How often should my chimney be cleaned?
All chimneys should be inspected yearly by a certified professional and cleaned as required. The inspection is necessary to ensure that the chimney has adequate draft, is free of debris and cracks, has no loose or missing mortar joints and is otherwise free of damage.
What are you looking for when you do a chimney evaluation?
We do a thorough exterior and interior inspection of the flue and chimney. We look at the type of chimney you have, we inspect the liner type, if present, the size of your chimney flue. When cleaning your heating system flues, we will evaluated the interior flue for any deterioration, make sure that your heating appliances are properly sized for the chimney that they are venting into. Check for condensation/moisture and any damage that can be caused from moisture. We will also let you know the condition of your chimney and whether or not a chimney cap is present, and also check your flashing for ware.
How do you Sweep a chimney?
A chimney flue is cleaned with special brushes that fit your chimney flue. The brushes are attached to flexible poles, we add poles as needed to push the brush up into the flue. We can only do this as fast as our special chimney vacuum collects the debris. The walls of the fireplace are cleaned by hand using wire brushes.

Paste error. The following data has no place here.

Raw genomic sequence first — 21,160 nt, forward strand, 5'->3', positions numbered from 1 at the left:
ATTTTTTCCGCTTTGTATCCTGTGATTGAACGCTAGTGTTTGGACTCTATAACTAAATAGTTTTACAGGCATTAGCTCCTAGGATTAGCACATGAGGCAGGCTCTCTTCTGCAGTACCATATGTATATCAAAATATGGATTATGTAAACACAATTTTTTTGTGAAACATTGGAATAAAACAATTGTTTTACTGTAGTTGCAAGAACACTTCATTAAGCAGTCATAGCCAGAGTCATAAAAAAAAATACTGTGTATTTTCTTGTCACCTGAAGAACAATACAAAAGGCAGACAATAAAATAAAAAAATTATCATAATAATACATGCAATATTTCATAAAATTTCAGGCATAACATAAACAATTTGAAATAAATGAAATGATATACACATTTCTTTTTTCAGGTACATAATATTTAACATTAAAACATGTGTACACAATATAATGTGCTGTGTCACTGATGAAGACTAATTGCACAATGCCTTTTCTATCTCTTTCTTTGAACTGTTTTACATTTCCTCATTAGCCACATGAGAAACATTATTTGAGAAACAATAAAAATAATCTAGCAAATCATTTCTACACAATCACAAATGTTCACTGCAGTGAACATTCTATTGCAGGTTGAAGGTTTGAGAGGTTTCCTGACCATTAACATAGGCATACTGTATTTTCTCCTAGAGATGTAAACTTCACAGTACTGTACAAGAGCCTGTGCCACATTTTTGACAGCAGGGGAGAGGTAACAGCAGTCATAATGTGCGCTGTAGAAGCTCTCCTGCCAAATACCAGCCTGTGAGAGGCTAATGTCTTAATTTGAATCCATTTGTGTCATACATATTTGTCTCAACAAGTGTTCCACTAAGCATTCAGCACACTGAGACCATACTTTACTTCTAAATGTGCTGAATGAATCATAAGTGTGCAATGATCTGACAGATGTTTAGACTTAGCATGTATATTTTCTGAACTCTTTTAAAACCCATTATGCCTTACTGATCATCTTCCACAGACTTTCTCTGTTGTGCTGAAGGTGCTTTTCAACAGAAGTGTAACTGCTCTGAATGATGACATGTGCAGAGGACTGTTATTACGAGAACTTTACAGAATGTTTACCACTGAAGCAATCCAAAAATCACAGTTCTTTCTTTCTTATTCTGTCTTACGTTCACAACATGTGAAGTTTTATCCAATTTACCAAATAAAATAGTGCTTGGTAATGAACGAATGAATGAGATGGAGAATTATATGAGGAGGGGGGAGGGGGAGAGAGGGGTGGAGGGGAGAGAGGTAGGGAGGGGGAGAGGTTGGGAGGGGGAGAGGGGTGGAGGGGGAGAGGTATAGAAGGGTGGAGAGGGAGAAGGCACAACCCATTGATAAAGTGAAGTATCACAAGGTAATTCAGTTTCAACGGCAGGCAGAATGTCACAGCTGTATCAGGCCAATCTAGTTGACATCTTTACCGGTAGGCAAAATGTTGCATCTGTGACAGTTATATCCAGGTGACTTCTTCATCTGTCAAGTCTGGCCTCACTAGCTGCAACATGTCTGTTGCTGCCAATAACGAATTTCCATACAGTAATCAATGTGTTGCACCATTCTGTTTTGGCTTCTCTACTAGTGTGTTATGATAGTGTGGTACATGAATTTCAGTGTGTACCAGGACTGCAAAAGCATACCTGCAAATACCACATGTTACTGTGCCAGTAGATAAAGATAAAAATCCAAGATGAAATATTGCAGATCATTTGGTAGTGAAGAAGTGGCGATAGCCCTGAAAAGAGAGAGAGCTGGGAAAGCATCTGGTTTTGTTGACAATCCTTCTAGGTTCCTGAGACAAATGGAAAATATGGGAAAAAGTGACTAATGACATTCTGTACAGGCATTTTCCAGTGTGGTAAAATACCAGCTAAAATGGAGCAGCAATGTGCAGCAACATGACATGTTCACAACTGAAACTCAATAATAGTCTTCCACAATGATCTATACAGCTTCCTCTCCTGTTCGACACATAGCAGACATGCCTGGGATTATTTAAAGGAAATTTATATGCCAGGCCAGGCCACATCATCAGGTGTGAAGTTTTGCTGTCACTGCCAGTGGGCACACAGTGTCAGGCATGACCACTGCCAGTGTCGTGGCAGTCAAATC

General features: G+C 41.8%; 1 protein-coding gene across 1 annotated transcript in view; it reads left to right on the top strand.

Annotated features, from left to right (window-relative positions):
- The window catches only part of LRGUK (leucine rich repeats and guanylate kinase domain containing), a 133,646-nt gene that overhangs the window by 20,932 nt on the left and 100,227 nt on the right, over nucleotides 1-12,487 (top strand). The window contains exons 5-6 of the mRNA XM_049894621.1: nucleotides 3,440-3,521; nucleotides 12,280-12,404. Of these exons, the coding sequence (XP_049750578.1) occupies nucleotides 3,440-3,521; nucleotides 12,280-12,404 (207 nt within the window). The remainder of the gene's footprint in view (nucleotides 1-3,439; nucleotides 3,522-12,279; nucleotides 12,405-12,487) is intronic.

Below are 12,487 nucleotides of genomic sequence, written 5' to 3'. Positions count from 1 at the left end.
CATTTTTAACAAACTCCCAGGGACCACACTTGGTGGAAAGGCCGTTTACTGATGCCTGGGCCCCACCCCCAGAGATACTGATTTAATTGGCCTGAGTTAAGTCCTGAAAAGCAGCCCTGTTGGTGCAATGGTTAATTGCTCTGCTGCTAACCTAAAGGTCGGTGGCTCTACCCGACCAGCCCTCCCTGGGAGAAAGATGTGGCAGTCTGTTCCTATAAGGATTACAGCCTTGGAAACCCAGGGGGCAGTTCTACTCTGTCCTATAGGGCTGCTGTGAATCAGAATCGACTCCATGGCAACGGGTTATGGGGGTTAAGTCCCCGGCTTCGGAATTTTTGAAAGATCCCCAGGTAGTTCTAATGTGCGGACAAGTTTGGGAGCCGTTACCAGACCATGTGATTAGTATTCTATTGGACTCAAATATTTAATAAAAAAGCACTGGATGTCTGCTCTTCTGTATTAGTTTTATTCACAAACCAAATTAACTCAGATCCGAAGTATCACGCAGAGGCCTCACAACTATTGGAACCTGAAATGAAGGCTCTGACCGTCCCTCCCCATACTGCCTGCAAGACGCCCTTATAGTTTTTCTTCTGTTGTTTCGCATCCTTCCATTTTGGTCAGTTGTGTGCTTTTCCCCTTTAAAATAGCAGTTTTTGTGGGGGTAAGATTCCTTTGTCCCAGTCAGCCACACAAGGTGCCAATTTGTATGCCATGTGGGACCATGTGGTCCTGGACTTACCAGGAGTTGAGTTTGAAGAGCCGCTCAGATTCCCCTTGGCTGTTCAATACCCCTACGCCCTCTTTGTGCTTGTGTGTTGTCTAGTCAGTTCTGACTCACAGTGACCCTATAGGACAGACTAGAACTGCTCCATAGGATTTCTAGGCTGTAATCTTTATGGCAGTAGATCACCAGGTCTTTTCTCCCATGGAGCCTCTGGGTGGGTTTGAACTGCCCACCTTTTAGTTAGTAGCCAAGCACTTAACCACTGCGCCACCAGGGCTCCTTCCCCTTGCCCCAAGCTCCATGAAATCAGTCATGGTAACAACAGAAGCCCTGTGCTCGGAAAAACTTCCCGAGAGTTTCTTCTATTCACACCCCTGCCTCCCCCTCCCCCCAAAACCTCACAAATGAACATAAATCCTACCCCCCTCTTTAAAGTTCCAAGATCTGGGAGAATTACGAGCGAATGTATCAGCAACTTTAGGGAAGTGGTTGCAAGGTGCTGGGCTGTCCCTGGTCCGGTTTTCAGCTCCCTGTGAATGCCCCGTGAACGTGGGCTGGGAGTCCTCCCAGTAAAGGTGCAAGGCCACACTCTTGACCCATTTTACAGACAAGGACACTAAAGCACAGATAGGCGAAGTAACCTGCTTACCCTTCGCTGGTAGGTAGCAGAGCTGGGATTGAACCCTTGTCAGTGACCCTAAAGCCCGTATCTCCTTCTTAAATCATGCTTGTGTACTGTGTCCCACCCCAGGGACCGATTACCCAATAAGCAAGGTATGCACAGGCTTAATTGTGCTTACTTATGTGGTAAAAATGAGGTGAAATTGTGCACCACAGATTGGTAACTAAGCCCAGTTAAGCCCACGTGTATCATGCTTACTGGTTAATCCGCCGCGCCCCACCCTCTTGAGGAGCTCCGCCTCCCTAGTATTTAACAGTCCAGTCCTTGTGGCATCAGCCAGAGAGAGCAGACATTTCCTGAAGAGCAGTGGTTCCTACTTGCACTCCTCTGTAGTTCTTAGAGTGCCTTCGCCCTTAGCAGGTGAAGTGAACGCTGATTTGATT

What causes chimney fires?
Chimney fires are usually caused by the accumulation of creosote in the chimney. Creosote is a natural by-product of burning wood. It accumulates in the flue over time and is highly flammable. Creosote is especially likely to accumulate when wood is not burned at the proper temperature. Since creosote is flammable, when it accumulates on the walls of your flue, hot flue gasses can ignite it. The result is a chimney fire. Depending on the condition of your chimney, such a fire can pose a significant threat to the rest of your house. Flames from the fire can find their way through cracks in your clay chimney liner or mortar and ignite framing around the chimney. They can also spill over onto the roof and cause a fire there.
What is the most efficient way to use my fireplace or stove?
The key is to burn small, hot fires, using hardwood - that will minimize creosote accumulation and maximize heat output. Keep fires burning hot with flames, not smoldering with a lot of smoke. Be careful not to add too much firewood. In a fireplace, keep the top of the flames visible below the fireplace opening. In a wood stove, keep the flames confined to the wood stove itself. With glass doors, keep the doors wide open with the screen closed for a good half hour after starting the fire. When you see the fire is burning well, close the doors and set any draft controls. It's better to add smaller loads more often than to cram in a lot of wood trying to get an all-day burn. When you're ready to put out a fire, separate the logs by moving them to the side of the fireplace or stand them on end in the back of the fireplace. Close the screen or glass doors tightly, but don't close the damper until you're sure the fire and coals are completely out.